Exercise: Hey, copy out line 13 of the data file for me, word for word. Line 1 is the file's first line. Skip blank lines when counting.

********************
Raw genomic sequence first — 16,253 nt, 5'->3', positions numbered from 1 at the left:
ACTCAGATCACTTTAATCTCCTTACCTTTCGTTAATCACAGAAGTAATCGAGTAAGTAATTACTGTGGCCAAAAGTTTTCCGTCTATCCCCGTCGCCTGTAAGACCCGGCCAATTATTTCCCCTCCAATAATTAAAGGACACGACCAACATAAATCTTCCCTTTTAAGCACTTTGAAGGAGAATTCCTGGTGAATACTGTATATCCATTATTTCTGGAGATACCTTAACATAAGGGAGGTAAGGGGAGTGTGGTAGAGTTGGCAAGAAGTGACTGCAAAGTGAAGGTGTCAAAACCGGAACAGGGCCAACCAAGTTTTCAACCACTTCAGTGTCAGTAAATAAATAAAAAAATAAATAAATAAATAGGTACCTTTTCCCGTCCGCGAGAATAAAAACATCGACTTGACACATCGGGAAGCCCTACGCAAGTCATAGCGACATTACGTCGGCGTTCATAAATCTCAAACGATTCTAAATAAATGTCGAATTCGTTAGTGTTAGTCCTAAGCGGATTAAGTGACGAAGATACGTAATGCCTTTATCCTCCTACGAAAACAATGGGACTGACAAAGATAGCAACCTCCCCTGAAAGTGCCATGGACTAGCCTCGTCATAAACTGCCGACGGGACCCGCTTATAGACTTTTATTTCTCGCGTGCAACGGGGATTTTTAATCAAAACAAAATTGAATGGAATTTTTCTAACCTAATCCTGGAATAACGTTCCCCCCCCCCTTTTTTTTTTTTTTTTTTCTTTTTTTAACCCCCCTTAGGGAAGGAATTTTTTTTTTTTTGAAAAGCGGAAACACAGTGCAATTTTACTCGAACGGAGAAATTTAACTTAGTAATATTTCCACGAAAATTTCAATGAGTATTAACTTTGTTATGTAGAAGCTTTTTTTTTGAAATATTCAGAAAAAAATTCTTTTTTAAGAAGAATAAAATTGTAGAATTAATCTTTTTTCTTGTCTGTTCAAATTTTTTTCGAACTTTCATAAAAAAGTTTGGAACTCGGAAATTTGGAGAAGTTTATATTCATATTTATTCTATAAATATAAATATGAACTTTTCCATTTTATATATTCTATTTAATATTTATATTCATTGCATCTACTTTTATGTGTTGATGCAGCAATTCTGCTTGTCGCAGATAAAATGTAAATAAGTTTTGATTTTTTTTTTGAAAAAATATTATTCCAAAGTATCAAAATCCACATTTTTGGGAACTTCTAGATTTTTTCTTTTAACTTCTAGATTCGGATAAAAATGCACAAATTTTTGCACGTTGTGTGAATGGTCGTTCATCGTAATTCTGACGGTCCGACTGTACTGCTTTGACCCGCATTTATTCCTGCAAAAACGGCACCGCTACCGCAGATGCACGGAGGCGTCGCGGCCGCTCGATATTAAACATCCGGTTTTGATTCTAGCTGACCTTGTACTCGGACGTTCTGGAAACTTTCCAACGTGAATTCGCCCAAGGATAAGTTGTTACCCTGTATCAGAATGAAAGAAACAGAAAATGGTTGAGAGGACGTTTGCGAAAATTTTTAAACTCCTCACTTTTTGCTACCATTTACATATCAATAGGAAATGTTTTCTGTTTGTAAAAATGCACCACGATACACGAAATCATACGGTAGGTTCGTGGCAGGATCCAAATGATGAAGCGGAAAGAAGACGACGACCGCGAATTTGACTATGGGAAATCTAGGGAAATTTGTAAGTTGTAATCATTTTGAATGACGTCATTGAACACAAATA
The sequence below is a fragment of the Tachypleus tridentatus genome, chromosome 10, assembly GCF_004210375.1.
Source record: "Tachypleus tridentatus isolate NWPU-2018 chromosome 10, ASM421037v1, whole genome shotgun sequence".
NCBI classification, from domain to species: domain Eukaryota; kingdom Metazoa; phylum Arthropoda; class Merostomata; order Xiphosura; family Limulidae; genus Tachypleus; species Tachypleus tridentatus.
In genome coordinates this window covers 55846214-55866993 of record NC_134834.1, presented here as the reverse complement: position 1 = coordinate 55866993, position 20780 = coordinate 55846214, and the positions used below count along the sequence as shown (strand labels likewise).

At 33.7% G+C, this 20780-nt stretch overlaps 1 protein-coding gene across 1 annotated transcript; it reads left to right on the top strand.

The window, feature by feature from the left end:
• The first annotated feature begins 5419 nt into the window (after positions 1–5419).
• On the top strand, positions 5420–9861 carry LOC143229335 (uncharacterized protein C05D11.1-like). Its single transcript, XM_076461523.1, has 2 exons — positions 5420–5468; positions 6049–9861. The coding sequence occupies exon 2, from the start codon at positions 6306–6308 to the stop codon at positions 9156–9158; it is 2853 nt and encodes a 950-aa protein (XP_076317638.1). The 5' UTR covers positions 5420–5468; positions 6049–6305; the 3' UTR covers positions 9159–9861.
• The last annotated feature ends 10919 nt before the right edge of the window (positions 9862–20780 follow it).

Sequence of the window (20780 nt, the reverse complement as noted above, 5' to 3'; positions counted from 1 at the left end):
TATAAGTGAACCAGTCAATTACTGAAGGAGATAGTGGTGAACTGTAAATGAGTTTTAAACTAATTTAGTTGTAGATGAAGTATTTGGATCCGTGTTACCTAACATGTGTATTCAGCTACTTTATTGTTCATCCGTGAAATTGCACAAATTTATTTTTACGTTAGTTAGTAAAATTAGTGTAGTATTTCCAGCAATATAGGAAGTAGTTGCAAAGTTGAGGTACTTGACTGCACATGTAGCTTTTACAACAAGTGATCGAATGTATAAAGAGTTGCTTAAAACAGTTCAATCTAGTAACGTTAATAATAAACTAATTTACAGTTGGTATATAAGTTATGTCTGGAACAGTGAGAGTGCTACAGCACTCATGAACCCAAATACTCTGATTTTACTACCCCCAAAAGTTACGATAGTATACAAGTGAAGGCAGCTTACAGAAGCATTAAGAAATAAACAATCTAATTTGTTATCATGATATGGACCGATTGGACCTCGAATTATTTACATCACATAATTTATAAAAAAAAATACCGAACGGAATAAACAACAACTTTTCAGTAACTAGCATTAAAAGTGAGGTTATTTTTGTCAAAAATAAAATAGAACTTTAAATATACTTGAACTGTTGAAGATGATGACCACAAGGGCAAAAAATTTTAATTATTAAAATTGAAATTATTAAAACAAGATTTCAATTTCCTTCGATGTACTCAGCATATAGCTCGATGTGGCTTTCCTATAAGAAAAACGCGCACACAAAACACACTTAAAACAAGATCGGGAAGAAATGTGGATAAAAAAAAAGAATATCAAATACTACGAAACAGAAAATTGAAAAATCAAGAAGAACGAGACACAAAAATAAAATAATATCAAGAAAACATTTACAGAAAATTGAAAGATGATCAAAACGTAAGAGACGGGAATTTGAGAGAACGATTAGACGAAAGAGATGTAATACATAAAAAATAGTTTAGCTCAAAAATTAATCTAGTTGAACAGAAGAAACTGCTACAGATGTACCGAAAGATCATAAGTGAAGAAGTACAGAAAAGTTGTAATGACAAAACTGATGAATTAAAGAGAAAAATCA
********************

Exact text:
TATAAGTGAACCAGTCAATTACTGAAGGAGATAGTGGTGAACTGTAAATGAGTTTTAAACTAATTTAGTTGTAGATGAAGTATTTGGATCCGTGTTACCTAACATGTGTATTCAGCTACTTTATTGTTCATCCGTGAAATTGCACAAATTTATTTTTACGTTAGTTAGTAAAATTAGTGTAGTATTTCCAGCAATATAGGAAGTAGTTGCAAAGTTGAGGTACTTGACTGCACATGTAGCTTTTACAACAAGTGATCGAATGTATAAAGAGTTGCTTAAAACAGTTCAATCTAGTAACGTTAATAATAAACTAATTTACAGTTGGTATATAAGTTATGTCTGGAACAGTGAGAGTGCTACAGCACTCATGAACCCAAATACTCTGATTTTACTACCCCCAAAAGTTACGATAGTATACAAGTGAAGGCAGCTTACAGAAGCATTAAGAAATAAACAATCTAATTTGTTATCATGATATGGACCGATTGGACCTCGAATTATTTACATCACATAATTTATAAAAAAAAATACCGAACGGAATAAACAACAACTTTTCAGTAACTAGCATTAAAAGTGAGGTTATTTTTGTCAAAAATAAAATAGAACTTTAAATATACTTGAACTGTTGAAGATGATGACCACAAGGGCAAAAAATTTTAATTATTAAAATTGAAATTATTAAAACAAGATTTCAATTTCCTTCGATGTACTCAGCATATAGCTCGATGTGGCTTTCCTATAAGAAAAACGCGCACACAAAACACACTTAAAACAAGATCGGGAAGAAATGTGGATAAAAAAAAAGAATATCAAATACTACGAAACAGAAAATTGAAAAATCAAGAAGAACGAGACACAAAAATAAAATAATATCAAGAAAACATTTACAGAAAATTGAAAGATGATCAAAACGTAAGAGACGGGAATTTGAGAGAACGATTAGACGAAAGAGATGTAATACATAAAAAATAGTTTAGCTCAAAAATTAATCTAGTTGAACAGAAGAAACTGCTACAGATGTACCGAAAGATCATAAGTGAAGAAGTACAGAAAAGTTGTAATGACAAAACTGATGAATTAAAGAGAAAAATCA